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Stretching: Dynamic vs. Static

People are often asking about stretching. When should I stretch? Should I stretch before or after I workout? When people say stretch though, they are often referring to a static stretch in which you are holding a position for a period of time, such as your classic hamstring or calf stretch. You see it everywhere. People statically stretching before a run or playing a sport, thinking it’ll help them “loosen up”. However, there is another type of stretching which should be performed beforehand called dynamic stretching.

Yes, static stretching can be good and helpful, but there is a time for it. When you wake up first thing in the morning or before a workout after sitting at work all day, your muscles are stiff and cold, and to suddenly hold a stretch for a period of time can actually cause more harm than good. Think about holding an uncooked noodle in both hands and trying to bend it. It may bend a bit, but most likely it will snap. After you cook it though and it’s warmed up, it’ll be a softer more pliable noodle than you can bend. This is when dynamic stretching comes into play. Dynamic stretching is when you are stretching with movement actively through a controlled manner. Some examples are high knees, butt kicks, leg swings, jumping jacks, arm swings, and arm circles. This is what should be done before a workout or sport. Even some biking and light jogging can be used as a dynamic warm up. Doing a dynamic stretch will get the blood flowing to the muscles and warmed up while stretching them out so you can feel “loosened up” before you perform your work out. This will actually help with your performance and strength, as research has shown that static stretches before a sport decrease performance and can result in higher likelihood of injury. Spending a few minutes before a work out to do some dynamic stretches and workouts will help you maintain flexibility without hurting your strength.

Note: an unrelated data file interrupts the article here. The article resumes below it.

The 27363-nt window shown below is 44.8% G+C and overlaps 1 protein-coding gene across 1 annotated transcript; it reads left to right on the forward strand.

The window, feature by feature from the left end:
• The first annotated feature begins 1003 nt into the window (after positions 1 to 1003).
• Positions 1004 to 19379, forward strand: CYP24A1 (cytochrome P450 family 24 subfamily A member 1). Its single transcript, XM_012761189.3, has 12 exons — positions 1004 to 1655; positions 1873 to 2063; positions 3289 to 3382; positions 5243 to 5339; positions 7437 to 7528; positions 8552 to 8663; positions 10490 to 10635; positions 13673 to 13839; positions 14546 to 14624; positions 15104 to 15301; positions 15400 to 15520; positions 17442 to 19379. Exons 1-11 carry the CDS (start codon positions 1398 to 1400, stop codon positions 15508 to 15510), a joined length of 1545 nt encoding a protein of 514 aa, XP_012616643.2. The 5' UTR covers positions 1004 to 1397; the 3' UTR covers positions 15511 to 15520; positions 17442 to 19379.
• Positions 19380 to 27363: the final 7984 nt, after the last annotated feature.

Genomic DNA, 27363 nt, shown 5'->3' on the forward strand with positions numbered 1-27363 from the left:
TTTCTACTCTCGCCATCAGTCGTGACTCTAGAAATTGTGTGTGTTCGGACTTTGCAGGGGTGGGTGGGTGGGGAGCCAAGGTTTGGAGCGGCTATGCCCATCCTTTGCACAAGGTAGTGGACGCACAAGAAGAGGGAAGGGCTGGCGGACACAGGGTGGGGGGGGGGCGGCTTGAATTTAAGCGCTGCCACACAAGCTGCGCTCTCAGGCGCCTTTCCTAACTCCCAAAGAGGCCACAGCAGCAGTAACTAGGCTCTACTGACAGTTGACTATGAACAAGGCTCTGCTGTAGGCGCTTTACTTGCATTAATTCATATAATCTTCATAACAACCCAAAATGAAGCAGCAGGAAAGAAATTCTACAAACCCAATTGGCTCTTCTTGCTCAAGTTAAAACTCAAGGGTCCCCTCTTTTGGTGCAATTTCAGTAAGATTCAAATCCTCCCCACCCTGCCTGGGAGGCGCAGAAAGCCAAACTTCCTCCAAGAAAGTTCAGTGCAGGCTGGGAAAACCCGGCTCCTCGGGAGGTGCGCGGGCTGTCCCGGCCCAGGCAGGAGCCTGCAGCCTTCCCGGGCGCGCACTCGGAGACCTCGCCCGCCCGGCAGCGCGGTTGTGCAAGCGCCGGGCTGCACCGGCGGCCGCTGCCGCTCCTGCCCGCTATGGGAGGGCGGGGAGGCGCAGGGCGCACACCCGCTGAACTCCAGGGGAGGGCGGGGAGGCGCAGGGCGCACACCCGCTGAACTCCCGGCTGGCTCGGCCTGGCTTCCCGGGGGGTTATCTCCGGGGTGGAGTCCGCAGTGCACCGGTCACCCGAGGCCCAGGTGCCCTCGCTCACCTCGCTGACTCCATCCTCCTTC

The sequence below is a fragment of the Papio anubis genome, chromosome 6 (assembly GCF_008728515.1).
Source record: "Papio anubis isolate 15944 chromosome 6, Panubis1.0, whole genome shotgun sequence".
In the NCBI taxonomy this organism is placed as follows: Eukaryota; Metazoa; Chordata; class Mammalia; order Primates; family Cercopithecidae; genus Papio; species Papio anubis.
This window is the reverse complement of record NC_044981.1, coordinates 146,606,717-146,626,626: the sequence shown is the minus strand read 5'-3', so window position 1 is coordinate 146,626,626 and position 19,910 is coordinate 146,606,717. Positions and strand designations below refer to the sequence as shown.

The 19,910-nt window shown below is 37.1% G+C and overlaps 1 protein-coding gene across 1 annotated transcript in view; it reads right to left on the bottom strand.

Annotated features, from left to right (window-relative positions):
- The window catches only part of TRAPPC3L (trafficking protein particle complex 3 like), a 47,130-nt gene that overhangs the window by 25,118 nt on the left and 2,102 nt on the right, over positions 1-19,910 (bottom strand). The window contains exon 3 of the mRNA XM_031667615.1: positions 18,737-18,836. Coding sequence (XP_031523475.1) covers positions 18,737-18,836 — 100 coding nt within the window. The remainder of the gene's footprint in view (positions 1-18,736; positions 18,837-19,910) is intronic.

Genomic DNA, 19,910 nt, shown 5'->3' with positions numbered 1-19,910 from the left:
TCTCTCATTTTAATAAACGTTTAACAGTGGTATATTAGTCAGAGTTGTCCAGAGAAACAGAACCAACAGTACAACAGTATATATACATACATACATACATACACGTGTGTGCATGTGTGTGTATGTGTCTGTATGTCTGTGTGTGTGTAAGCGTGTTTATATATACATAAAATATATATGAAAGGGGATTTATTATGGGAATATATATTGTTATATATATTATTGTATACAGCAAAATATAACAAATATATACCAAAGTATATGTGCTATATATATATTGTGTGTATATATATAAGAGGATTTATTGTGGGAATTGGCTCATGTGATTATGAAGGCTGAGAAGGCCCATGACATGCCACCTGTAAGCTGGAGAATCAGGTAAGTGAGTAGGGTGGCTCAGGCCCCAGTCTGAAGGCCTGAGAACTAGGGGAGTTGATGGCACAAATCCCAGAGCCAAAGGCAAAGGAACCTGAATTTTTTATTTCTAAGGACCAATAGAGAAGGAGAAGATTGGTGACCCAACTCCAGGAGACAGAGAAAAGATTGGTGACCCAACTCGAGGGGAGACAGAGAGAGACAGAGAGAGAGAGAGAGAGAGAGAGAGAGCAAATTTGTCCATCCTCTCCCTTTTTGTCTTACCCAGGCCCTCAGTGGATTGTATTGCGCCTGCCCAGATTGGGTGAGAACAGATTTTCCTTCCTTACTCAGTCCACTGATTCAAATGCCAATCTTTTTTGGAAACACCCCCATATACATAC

So when should static stretching be done? Static stretching is great to do after a workout to help cool your body down and help prevent some of the soreness you may feel the next day from an intense workout. If you feel like you must do it before you exercise, you can do it after you dynamically stretch and warmup. There are still benefits to static stretching as it will still help you increase flexibility to muscles that are tight. It is just a matter of when your do it. So the next time you want to stretch before exercising or after sitting all day at work, try some dynamic stretches instead.

-- Samuel